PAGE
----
The hottest overnight temperatures in Phoenix history raise public health concerns

By Katherine Davis-Young
Published: Monday, July 31, 2023 - 5:05am
Updated: Monday, July 31, 2023 - 9:05am

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A Phoenix skyline
Getty Images
The sun sets over Phoenix.

St. Vincent de Paul’s daytime heat relief center just south of downtown Phoenix opens at 8 a.m. Zelphya Ynzunza, who works there, says during this heat wave, there’s been a line at the door every morning.

“You can just see it on their faces, like they’re overwhelmed or they just can’t wait to get in,” Ynzunza said.

Ynzunza says lately, a day’s worth of cold water bottles has been getting passed out within a few hours to people exhausted after nights spent outside in this heat.

“It’s just horrible, the heat, I can’t breathe,” says Raquel Parra, who has been coming to the cooling center every day this summer.

Climate Central U.S. summer nights
Climate Central
Summer overnight low temperatures nationwide are warming faster than daytime highs, according to Climate Central.

Parra was evicted from her apartment eight months ago and has been pitching a tent on a west Phoenix sidewalk every night since. She grew up in Arizona. She’s used to heat. But she’s never had to sleep outside before. She says the hot nights have been so bad she’s even had to call an ambulance to be treated for heat exhaustion.

“I was throwing up the whole night, I couldn’t eat nothing, I couldn’t put my head up, I was out of it. The dehydration really got to me that day,” Parra says.

That’s exactly why public health advocates and climate experts worry about warming overnight temperatures.

“It really does come down to being a big health concern as far as your body resting and recovering from continuous heat,” said Jen Brady a senior data analyst with the climate research group Climate Central.

Phoenix overnight temperatures
Climate Central
Phoenix's summer overnight low temperatures have warmed even faster than the national average, according to Climate Central.

Brady said when the human body never gets a chance to cool down, even at night, that’s when heat becomes much more dangerous.

And nighttime temperatures this summer have been the hottest Phoenix has ever seen. For the month of July, the average overnight low temperature was nearly 91 degrees, according to the National Weather Service. One night, the temperature never dropped below 97, making it the hottest night in Phoenix’s history.

Brady said that’s consistent with a nationwide trend. Climate change is driving up summer daytime highs. But summer overnight lows are warming nearly twice as fast.

“We’re seeing very few years where it’s not increasing from year to year,” Brady said.

In Phoenix, the trend is even more pronounced. Climate Central analysis shows nationwide, summer nights have warmed about 2.6 degrees since 1970. Phoenix’s nights have gotten nearly 6 degrees hotter in the same time period.

david hondula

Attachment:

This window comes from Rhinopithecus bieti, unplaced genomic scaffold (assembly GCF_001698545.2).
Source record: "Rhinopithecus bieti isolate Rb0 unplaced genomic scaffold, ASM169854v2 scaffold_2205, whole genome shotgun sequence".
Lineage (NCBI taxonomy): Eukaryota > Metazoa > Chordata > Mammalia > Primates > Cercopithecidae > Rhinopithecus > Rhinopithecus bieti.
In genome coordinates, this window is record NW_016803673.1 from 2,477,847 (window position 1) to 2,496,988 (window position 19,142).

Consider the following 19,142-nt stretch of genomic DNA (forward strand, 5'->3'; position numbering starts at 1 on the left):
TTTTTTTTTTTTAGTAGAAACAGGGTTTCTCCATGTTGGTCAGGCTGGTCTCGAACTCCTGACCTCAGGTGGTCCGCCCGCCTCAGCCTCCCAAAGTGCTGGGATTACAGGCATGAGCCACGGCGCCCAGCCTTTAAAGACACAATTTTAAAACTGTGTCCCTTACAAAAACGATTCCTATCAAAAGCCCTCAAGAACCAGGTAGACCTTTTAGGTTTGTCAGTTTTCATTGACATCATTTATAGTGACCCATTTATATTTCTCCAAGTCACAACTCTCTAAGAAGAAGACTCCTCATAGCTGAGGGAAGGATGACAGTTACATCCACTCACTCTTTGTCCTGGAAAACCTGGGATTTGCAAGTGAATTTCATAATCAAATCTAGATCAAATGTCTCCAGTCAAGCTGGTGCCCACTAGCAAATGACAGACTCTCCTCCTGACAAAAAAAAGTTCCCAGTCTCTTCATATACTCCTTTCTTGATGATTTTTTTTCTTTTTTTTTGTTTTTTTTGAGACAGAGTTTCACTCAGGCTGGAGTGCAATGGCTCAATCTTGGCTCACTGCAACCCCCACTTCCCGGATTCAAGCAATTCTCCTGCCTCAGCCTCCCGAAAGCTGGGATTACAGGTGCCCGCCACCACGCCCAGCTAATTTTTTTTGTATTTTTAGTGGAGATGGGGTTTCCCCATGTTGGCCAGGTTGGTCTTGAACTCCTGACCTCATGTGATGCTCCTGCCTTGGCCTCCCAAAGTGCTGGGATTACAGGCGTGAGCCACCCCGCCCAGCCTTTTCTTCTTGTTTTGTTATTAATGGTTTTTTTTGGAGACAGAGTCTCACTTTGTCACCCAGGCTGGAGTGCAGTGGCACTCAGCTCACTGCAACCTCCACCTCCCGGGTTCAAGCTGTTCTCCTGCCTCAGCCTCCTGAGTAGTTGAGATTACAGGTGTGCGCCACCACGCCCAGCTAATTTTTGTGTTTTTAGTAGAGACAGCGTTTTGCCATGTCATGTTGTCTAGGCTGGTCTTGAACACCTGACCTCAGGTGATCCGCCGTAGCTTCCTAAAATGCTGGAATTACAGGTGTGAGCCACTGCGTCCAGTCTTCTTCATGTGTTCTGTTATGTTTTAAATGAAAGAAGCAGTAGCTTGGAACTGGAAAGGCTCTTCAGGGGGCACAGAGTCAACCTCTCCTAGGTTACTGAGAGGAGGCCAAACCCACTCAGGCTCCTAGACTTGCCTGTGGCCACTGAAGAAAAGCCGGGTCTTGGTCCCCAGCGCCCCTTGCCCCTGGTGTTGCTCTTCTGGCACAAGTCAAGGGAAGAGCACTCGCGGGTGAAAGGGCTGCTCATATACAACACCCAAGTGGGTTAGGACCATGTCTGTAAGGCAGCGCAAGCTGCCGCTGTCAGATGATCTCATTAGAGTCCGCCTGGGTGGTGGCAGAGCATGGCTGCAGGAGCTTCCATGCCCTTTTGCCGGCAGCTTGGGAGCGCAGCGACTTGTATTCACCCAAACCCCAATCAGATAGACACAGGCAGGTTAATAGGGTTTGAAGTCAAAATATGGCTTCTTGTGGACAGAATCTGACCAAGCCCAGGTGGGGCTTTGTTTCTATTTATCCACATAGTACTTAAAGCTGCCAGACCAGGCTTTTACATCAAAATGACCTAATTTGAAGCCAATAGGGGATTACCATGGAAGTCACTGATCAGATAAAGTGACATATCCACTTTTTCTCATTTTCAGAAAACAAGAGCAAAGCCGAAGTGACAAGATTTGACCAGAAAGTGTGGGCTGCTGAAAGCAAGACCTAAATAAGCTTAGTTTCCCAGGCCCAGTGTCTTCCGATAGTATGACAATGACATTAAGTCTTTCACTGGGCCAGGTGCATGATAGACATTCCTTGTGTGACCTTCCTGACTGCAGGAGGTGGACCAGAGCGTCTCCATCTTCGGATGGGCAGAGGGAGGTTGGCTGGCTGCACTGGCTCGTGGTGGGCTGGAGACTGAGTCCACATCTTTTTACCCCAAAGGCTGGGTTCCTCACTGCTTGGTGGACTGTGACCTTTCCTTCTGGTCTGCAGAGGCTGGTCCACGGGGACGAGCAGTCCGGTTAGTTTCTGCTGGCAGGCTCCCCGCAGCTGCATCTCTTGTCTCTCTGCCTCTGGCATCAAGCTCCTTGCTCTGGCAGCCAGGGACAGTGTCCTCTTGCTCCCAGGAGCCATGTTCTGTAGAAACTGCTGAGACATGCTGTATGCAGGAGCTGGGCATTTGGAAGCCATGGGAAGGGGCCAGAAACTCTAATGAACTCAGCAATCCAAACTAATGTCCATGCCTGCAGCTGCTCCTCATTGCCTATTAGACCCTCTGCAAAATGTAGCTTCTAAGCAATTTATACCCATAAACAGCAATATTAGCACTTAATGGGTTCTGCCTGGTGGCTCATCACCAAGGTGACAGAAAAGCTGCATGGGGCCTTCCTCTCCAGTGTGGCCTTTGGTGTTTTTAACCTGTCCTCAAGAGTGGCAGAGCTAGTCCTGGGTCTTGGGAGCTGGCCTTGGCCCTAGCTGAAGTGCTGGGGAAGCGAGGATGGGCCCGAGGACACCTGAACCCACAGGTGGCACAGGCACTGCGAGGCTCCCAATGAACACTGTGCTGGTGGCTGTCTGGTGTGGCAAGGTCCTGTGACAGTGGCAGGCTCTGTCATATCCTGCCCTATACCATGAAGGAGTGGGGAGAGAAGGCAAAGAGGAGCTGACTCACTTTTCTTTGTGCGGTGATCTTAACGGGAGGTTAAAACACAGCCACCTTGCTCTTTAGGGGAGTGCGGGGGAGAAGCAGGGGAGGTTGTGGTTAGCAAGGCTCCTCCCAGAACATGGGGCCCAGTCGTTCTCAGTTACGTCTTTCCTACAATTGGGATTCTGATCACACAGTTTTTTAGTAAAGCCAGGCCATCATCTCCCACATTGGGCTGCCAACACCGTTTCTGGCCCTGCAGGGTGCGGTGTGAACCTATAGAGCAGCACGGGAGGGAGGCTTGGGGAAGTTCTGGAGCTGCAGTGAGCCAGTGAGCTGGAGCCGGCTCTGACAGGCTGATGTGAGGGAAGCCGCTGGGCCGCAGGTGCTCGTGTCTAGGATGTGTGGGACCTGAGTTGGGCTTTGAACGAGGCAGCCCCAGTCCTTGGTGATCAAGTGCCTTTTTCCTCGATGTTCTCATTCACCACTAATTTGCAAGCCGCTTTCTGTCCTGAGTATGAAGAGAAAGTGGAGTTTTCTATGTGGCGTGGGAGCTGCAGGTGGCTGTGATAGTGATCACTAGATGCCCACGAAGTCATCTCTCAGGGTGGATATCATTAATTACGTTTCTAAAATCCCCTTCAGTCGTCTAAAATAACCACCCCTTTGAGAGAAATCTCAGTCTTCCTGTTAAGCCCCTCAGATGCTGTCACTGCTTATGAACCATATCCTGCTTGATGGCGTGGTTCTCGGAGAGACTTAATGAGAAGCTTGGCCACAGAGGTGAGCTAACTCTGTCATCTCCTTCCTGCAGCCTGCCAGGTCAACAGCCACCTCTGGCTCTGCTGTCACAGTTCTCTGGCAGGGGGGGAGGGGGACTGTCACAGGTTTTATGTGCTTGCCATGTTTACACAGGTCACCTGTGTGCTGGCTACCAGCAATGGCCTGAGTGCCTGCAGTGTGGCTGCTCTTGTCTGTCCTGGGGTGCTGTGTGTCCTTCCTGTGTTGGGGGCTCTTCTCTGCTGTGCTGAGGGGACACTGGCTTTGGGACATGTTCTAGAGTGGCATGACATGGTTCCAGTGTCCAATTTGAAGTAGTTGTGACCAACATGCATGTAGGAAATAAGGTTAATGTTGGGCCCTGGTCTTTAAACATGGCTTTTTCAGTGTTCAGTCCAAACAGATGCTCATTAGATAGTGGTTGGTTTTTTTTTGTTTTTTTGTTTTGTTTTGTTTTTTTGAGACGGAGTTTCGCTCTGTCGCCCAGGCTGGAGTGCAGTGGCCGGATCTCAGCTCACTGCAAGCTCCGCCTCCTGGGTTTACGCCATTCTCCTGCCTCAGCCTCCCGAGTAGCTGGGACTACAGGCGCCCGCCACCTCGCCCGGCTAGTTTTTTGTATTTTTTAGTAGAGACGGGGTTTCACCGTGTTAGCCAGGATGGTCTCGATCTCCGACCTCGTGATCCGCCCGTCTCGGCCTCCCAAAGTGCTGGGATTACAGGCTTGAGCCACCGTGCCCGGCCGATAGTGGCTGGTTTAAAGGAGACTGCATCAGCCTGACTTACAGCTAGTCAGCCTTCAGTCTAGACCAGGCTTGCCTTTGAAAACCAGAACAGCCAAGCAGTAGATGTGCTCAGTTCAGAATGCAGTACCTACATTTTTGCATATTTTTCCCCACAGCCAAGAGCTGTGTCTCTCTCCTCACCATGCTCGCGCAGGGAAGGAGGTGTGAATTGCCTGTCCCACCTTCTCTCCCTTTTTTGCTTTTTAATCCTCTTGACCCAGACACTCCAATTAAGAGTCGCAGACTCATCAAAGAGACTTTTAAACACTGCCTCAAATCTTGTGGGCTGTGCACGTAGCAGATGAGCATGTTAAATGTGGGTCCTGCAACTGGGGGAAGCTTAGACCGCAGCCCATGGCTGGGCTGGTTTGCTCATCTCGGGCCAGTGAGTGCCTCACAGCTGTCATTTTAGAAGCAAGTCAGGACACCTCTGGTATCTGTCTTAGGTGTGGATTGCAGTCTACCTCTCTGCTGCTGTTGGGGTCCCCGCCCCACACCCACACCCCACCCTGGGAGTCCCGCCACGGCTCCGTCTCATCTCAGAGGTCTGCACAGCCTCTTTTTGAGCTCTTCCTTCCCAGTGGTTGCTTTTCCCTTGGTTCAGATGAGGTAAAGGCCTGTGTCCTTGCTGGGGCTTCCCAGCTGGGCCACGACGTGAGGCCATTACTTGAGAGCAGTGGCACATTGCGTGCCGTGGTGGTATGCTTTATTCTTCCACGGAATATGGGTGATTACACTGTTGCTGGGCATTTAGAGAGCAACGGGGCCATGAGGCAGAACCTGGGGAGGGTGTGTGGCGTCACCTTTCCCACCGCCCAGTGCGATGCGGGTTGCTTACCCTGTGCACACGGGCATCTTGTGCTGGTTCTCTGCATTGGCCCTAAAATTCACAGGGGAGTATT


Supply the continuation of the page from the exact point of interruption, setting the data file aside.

Arizona State University
David Hondula

“That is really a consequence of urbanization,” said David Hondula, director of Phoenix’s Office of Heat Response and Mitigation.

Hondula said part of the reason nights have warmed so dramatically in Phoenix is the urban heat island effect.

“The dark, hard surfaces in the city tend to be really good at absorbing and retaining heat and slowly re-releasing it at night compared to the much brighter, surrounding, sandy desert environment,” Hondula said.

Since 1970, when summer nights were nearly 6 degrees cooler, the Phoenix metro area’s population has more than quadrupled. All that development brought machinery, cars, and bodies that warm up the city, along with a lot of pavement that traps heat overnight.

Meanwhile, as summer nights have warmed up, the region’s unsheltered population has grown and heat-related deaths have skyrocketed. Last year, Maricopa County reported a record 425 heat-related deaths. Individuals experiencing homelessness accounted for more than half of the county's heat-associated deaths in 2022 among cases where the person's living situation was known, according to the county. 

Hondula said one positive note about the urban heat island effect is, it’s an aspect of climate change municipalities could directly address.

“City government has its hands on the levers of urbanization to some extent,” Hondula said. “We regulate, to some extent, how the city will develop and grow over time and how it is redeveloped.”

Phoenix is expanding the use of cool pavement technology that reflects heat rather than trapping it. This spring, the city coated its 100th mile of pavement with the cooling seal. Hondula is also advocating for Phoenix to plant more trees to increase shade and hopefully slow warming trends in the city.

workers using squeegee type device to smooth material
City of Phoenix
Workers apply a treatment as part of a cool pavement pilot program at Esteban Park in June 2020.

For now, though, Phoenix’s hottest nights ever drag on. In spite of record spending by the state and local governments on heat relief and homelessness solutions, most Phoenix-area cooling centers aren’t open overnight, and there aren’t enough shelter beds to bring all of Phoenix’s unhoused people, like Parra, inside.

Parra says she sprays herself with water at night and sleeps with wet towels on her. But when she’s sleeping in a tent on hot pavement, it doesn’t help much.

“You’re still in the heat, whether the sun goes down or not. It’s still hot outside,” Parra says. 

She says she’s been selling her plasma for extra cash and has just enough for a motel room. For at least one night this summer, she says she’s going to try to get a break from the heat.

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